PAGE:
Tax incentives key to attracting videogames companies, survey finds

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The Independent Tech

Videogame developers are more likely to locate and expand their businesses in countries which offer tax incentives, a new study has found.

A survey by e-skills, the Sector Skills Council for Business and Information Technology, gathered the responses of more than 80 studios based in the UK and 220 located in France, Canada and the USA.

It found that 68 per cent of studios felt tax relief had impacted on their firm's decision to expand operations in a country with more than half - 54 per cent – believing tax relief had affected the establishment or expansion of an overseas presence by a games studio.

The findings come as French videogame designer David Cage told Develop magazine he would be working in Canada if France dropped its game tax break policy.

Cage, who produced the hit PlayStation 3 title Heavy Rain, said in an interview published today: “The French games industry couldn’t compete without tax breaks. And I look at the UK and think it’s all quite depressing.”

It also follows the launch of Labour's Creative Industries Network last month during which s hadow culture secretary Ivan Lewis hit out at the Coalition government, saying its policies were damaging Britain's creative industries.

The e-skills survey found that 81 per cent of Canadian studios which received support were given tax relief or credits on labour expenditure, with 61 per cent receiving R&D tax relief and 50 per cent being handed relief on capital investment.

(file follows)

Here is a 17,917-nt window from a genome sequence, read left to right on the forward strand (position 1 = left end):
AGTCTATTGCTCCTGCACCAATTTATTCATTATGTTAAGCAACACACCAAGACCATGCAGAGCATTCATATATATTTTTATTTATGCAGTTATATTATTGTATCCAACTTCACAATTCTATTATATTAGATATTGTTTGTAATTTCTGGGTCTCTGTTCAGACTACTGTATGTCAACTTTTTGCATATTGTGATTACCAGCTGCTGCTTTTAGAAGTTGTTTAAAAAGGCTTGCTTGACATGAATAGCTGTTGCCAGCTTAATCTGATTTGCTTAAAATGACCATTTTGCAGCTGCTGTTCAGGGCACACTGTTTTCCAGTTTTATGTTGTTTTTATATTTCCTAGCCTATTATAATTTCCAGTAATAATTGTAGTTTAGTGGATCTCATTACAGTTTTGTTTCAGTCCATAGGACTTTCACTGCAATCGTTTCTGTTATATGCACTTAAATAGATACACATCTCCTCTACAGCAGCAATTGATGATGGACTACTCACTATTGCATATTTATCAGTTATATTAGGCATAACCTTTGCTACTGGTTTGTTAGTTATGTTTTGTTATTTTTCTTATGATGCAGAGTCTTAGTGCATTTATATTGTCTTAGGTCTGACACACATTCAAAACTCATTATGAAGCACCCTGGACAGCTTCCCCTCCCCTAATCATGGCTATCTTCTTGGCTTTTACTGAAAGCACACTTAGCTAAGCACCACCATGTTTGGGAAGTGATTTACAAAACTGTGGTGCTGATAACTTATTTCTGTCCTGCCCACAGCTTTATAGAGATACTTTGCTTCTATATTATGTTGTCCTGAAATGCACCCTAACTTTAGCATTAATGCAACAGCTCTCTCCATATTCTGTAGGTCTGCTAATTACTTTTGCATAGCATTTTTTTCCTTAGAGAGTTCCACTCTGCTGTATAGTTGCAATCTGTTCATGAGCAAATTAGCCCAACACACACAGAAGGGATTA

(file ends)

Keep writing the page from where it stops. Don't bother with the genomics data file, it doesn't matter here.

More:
Seven out of ten studios receiving support said tax breaks had enabled them to increase profitability – in Canada this rose to 90 per cent. And 77 per cent said public financial support had encouraged them to establish operations within their home country with 76 per cent saying it influenced their decision to retain a domestic presence.

The UK video games development sector is the largest in Europe and the global market for video games is growing.

But tax breaks in countries such as Canada and some American states has contributed to a fall in employment in the UK games development sector of nine per cent between 2008 and 2010, according to the gaming industry body TIGA, which has today seized on the survey's findings as further proof that tax relief is needed for British developers.

They have come close before: in March 2010, then chancellor Alistair Darling announced plans for games tax relief in the final budget before the general election. It was cancelled, however, by Chancellor George Osborne who said the original plans had been “poorly targeted”.

In a statement welcoming the findings, Dr Richard Wilson, CEO of TIGA , said: “This Report provides empirical evidence that government financial support for game development in countries such as France and Canada is significant and widespread.

“ At the strategic level, public financial support - including tax credits/tax relief - often influences overseas studios’ location and expansion plans.

“ At an operational level, public support enables studios to increase profitability, increase their productivity/competitiveness, increase their output of games, increase the quality and attractiveness of their games and/or increase their market share.”